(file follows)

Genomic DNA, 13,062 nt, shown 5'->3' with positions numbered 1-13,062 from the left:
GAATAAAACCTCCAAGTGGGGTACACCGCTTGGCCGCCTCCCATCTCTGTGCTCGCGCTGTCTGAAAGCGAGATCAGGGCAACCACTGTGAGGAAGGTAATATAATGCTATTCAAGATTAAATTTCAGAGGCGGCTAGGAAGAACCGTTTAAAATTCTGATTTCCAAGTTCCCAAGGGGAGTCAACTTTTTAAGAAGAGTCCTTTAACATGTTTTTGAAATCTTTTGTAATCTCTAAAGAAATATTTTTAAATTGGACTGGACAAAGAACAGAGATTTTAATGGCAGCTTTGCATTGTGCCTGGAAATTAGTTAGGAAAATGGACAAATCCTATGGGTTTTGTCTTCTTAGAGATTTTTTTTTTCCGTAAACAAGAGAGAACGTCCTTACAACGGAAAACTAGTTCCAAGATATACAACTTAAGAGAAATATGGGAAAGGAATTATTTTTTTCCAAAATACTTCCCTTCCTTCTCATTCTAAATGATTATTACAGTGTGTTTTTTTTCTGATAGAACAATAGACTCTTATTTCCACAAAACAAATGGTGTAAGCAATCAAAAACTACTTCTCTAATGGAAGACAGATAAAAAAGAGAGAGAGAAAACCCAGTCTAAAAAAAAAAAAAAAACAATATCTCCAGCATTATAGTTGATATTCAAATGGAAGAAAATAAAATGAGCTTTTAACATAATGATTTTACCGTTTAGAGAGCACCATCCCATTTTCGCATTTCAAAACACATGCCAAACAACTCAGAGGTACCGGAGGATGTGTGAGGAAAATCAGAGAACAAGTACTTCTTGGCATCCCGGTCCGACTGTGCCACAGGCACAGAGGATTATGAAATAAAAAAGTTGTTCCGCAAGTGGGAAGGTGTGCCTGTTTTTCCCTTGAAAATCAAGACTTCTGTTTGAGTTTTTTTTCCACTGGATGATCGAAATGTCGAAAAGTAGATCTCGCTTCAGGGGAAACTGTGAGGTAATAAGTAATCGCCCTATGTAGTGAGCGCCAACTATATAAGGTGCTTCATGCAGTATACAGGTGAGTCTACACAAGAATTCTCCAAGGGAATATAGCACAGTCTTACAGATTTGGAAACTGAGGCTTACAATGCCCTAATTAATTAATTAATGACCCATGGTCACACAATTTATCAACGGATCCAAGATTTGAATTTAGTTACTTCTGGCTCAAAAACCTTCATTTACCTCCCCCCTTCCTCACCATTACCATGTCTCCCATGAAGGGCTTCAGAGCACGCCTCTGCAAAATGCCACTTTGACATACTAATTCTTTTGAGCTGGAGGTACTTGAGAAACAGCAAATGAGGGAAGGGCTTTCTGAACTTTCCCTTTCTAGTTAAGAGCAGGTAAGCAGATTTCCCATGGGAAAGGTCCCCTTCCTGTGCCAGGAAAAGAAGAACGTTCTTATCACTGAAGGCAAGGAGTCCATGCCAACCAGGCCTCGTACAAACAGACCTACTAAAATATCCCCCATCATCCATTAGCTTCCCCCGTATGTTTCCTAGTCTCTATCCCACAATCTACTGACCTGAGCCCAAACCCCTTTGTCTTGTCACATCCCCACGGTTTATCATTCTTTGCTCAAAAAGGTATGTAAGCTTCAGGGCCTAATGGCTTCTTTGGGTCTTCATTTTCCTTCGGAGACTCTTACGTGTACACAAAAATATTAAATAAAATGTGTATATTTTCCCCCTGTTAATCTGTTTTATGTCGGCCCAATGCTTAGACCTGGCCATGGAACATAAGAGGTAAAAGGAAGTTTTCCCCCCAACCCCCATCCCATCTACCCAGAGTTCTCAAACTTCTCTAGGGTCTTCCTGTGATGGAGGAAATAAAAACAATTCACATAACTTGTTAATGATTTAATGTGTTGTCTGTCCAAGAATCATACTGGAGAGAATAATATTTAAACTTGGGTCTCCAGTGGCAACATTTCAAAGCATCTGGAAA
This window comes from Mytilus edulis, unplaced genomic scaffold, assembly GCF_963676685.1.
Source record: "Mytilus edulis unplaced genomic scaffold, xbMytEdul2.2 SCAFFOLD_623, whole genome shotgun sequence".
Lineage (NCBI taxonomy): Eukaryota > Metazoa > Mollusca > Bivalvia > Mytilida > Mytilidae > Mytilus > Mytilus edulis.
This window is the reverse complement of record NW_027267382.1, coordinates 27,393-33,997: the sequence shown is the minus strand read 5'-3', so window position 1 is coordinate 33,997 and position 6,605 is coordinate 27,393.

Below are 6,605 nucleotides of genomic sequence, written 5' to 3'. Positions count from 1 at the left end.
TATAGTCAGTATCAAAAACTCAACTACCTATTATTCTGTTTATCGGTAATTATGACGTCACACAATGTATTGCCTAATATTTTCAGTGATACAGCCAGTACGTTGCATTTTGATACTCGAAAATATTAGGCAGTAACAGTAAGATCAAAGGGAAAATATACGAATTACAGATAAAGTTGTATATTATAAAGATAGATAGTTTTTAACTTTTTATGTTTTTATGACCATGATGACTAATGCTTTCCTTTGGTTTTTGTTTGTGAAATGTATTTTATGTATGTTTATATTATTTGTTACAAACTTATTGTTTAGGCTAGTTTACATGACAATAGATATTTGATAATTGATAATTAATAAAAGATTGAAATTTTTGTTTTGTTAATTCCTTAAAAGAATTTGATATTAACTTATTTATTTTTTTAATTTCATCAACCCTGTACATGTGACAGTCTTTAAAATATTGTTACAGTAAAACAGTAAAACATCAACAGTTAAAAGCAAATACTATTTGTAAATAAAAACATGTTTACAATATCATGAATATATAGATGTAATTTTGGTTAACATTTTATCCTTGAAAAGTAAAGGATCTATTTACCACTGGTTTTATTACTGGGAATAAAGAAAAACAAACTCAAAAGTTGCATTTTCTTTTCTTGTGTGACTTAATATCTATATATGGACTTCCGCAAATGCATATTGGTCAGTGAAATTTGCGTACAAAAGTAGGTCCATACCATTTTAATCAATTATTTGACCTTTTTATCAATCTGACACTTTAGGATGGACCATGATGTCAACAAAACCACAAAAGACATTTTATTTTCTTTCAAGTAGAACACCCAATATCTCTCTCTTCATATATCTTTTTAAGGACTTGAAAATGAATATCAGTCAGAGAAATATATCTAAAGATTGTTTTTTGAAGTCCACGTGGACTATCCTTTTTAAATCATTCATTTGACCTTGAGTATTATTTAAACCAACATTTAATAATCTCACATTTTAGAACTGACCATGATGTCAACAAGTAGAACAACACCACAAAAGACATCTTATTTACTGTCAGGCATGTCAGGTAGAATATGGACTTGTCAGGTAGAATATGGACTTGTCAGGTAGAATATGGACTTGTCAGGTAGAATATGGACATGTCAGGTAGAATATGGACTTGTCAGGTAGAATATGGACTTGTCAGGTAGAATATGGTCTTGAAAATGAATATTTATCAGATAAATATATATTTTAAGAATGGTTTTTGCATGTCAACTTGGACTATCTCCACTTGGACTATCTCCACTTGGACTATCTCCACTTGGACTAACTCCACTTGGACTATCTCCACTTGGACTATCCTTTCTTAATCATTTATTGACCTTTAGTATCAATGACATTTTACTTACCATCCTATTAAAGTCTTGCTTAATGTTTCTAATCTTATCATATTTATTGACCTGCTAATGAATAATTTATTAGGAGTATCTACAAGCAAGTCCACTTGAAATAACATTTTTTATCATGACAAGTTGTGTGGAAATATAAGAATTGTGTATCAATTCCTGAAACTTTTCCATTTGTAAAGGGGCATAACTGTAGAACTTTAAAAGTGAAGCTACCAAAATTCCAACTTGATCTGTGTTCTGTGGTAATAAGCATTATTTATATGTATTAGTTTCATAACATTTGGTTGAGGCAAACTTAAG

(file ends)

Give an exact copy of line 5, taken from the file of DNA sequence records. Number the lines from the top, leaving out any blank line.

Lineage (NCBI taxonomy): Eukaryota > Metazoa > Mollusca > Bivalvia > Mytilida > Mytilidae > Mytilus > Mytilus edulis.